Two years ago I had to have my cat put to sleep—she had a thyroid problem and her body was shutting down. The end rapidly approached as she retained more and more fluid and it became harder for her to breathe. I held her as the doctor administered the medicine; it seemed quick and painless. For the following few days, I lived one of those interminable moments waiting for feeling either to come back or to stop completely.
This may seem more than a bit dramatic, but I have a complicated history with cats. The Family J didn’t always have cats—our mother was allergic and both parents were dedicated dog people. When I was in fifth grade, however, a young kitten showed up on our doorstep. That cute, furry thing was the beginning of trouble. We all fell in love with her. We fed her milk, lavished attention upon her, and begged to bring her inside. When she was still at our house after two days, our mother gave in.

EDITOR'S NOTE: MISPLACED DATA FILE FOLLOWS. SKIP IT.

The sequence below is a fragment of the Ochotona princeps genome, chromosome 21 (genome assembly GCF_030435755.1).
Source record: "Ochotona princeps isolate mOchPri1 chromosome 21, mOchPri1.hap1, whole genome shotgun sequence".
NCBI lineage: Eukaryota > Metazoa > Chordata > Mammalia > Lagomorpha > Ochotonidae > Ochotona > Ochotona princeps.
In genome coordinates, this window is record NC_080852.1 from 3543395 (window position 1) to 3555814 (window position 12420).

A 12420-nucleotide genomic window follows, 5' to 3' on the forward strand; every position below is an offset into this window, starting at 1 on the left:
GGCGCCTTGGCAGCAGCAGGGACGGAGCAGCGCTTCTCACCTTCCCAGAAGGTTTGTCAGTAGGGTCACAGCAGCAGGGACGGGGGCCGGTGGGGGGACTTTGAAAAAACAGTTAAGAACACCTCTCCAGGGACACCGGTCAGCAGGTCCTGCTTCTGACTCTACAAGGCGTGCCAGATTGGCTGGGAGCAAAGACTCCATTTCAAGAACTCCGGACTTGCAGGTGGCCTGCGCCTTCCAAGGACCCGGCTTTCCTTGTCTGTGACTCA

Two days later, she (the cat) ran up to me in the driveway dragging something behind her—I realized to my horror that her intestines were trailing behind her. (She must have been hit by a car.) We lived in a remote area and it was late in the day. My father, without saying a word, went inside, returned with a .22 and carried the kitten into the woods. I don’t remember if I heard the gunshot.
(To some, my father’s actions may seem brutal, but I don’t know if I ever respected him more than I did on that day. He did not hesitate. He did not say he felt bad for himself later. He just did what needed to be done. I miss that father, and the sense that no matter what happened, he would do the right thing.)